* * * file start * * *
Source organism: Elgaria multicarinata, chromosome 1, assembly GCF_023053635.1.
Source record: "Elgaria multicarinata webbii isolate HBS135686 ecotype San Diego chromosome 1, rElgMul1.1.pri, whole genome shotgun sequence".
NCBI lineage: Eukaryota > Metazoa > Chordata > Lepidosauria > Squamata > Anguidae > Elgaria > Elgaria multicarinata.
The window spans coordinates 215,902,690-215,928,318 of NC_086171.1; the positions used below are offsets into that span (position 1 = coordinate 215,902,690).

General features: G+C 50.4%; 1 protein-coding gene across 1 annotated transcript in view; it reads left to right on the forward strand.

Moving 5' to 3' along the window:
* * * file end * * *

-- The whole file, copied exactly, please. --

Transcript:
Source organism: Elgaria multicarinata, chromosome 1, assembly GCF_023053635.1.
Source record: "Elgaria multicarinata webbii isolate HBS135686 ecotype San Diego chromosome 1, rElgMul1.1.pri, whole genome shotgun sequence".
NCBI lineage: Eukaryota > Metazoa > Chordata > Lepidosauria > Squamata > Anguidae > Elgaria > Elgaria multicarinata.
The window spans coordinates 215,902,690-215,928,318 of NC_086171.1; the positions used below are offsets into that span (position 1 = coordinate 215,902,690).

General features: G+C 50.4%; 1 protein-coding gene across 1 annotated transcript in view; it reads left to right on the forward strand.

Moving 5' to 3' along the window: